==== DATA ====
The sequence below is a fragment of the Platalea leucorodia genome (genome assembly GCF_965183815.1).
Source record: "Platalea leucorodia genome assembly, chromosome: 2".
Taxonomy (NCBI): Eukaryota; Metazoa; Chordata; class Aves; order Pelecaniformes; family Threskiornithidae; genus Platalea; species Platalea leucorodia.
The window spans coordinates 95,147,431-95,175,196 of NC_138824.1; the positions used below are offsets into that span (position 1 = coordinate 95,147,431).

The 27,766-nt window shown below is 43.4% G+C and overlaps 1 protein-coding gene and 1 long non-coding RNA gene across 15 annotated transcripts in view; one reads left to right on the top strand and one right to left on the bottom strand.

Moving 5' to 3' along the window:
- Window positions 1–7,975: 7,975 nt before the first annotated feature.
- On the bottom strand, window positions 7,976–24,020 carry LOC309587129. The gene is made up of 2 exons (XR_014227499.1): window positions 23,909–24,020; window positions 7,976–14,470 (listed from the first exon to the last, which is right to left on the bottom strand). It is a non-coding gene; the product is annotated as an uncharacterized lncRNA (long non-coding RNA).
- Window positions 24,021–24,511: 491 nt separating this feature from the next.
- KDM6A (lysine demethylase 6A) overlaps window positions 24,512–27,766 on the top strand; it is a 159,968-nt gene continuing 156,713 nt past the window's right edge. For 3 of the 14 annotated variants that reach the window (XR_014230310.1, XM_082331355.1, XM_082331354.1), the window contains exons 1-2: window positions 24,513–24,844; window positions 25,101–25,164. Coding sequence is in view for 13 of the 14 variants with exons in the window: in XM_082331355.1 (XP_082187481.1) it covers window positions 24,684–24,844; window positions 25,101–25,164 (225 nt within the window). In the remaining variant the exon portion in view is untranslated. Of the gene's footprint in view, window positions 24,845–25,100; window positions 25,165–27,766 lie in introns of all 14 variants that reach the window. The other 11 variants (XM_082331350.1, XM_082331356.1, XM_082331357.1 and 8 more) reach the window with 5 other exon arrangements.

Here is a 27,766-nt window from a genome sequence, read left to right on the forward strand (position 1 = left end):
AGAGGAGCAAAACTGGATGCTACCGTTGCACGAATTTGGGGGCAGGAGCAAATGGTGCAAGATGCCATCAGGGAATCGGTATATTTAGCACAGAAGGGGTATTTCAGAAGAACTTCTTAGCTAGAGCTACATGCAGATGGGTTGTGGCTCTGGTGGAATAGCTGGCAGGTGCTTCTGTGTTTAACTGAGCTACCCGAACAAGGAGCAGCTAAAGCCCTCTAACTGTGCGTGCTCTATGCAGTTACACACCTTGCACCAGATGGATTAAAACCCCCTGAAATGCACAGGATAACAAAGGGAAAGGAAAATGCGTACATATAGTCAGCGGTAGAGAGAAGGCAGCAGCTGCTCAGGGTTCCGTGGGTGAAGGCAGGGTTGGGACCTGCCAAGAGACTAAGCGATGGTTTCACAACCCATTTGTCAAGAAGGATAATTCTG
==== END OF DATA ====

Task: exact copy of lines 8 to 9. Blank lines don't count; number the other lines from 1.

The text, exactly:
- On the bottom strand, window positions 7,976–24,020 carry LOC309587129. The gene is made up of 2 exons (XR_014227499.1): window positions 23,909–24,020; window positions 7,976–14,470 (listed from the first exon to the last, which is right to left on the bottom strand). It is a non-coding gene; the product is annotated as an uncharacterized lncRNA (long non-coding RNA).
- Window positions 24,021–24,511: 491 nt separating this feature from the next.